These rules stipulated that it was wrong to harvest grain or prepare food on the Sabbath. But the disciples of Jesus “plucked some heads of grain, rubbed them in their hands, and ate them” (Luke 6:1). According to the legal interpretations developed by the Pharisees, the disciples had done “what is not lawful on the Sabbath” (Luke 6:2). They asked Jesus to account for the Sabbath-breaking behavior of his followers.
Jesus responded by pointing to a story in 1 Samuel 21:3-6 in which David and his companions ate special bread that was reserved for the priests according to Leviticus 24:5-9. So, on the surface, David and his entourage broke the law. But, in Jesus’s view, their behavior was acceptable because, in this particular case, human need took precedence over strict application of the law. By implication, the hunger of Jesus’s disciples made their act of plucking and eating a few grains okay, even though it violated the Pharisees’ interpretation of the Sabbath law.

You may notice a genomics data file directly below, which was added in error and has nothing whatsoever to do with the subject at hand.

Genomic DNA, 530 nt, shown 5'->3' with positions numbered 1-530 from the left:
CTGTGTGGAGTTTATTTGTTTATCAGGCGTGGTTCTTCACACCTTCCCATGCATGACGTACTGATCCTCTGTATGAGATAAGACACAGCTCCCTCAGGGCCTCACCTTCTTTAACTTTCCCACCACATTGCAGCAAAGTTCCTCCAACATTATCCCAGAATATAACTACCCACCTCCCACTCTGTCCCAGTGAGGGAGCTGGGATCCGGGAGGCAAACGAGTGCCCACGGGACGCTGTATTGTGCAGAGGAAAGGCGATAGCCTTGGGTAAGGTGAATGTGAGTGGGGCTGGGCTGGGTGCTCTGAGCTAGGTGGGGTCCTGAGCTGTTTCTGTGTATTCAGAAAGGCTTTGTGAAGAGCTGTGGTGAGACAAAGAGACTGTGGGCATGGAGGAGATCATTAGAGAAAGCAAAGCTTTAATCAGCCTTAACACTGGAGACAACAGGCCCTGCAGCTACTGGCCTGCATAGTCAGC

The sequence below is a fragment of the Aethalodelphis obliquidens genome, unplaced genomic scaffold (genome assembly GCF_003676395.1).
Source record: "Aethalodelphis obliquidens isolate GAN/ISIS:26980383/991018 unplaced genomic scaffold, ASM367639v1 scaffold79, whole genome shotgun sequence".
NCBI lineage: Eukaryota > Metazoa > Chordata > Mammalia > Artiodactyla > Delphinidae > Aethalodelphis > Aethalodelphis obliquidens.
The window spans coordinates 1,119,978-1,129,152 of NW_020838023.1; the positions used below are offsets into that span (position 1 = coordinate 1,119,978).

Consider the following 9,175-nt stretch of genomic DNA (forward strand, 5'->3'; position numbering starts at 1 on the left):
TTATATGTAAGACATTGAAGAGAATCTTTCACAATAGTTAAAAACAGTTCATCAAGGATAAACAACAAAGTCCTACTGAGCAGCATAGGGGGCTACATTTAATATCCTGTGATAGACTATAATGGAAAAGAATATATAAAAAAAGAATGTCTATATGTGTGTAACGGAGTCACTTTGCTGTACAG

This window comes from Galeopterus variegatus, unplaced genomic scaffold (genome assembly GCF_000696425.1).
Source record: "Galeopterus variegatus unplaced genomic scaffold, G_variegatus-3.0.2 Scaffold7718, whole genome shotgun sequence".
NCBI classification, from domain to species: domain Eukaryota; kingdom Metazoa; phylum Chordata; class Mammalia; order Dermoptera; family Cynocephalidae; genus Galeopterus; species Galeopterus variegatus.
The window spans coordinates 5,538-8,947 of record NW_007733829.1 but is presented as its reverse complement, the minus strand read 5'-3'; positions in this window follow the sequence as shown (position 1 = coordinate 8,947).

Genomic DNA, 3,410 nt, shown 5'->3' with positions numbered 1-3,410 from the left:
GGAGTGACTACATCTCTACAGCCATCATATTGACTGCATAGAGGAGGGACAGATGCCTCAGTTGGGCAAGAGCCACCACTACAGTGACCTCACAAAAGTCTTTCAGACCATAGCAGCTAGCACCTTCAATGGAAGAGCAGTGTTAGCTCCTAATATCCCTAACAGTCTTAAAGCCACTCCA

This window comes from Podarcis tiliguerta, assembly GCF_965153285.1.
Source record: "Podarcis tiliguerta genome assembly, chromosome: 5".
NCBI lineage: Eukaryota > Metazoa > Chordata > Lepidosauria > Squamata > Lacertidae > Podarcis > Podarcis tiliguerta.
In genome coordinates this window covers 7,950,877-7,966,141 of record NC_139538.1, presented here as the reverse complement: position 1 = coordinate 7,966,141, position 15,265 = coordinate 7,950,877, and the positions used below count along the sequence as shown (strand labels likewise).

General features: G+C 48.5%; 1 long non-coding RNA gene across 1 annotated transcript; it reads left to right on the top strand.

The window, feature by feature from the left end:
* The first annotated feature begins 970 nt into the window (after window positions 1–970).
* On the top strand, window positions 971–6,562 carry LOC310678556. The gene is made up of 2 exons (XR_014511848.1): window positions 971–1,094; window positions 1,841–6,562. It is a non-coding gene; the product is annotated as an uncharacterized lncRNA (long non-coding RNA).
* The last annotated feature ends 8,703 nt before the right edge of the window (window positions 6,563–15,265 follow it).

At this point, the Pharisees might well have thought to themselves, “Who is this man to school us about the meaning of God’s law? We are the experts. This is an unlearned commoner.” But Jesus explained his authority in a way that was even more shocking than his view of the Sabbath. He said, “The Son of Man is lord of the sabbath” (Luke 6:5). “Son of Man” was a Jewish title Jesus used frequently in relationship to himself. We’ll examine the meaning of this title later in this series. In the present context, we need to understand that Jesus was saying, in effect: “I am the lord of the Sabbath. I am the one who has the authority to interpret the Sabbath law. I am the one who gets to determine the rightful purpose and practice of the Sabbath.”
Once again we are confronted with the unexpected authority of Jesus, now in relationship both to biblical interpretation and to the Sabbath. Later, I’ll have more to say about the Sabbath. Today, I want to end with some simple questions having to do with the authority of Jesus in your life.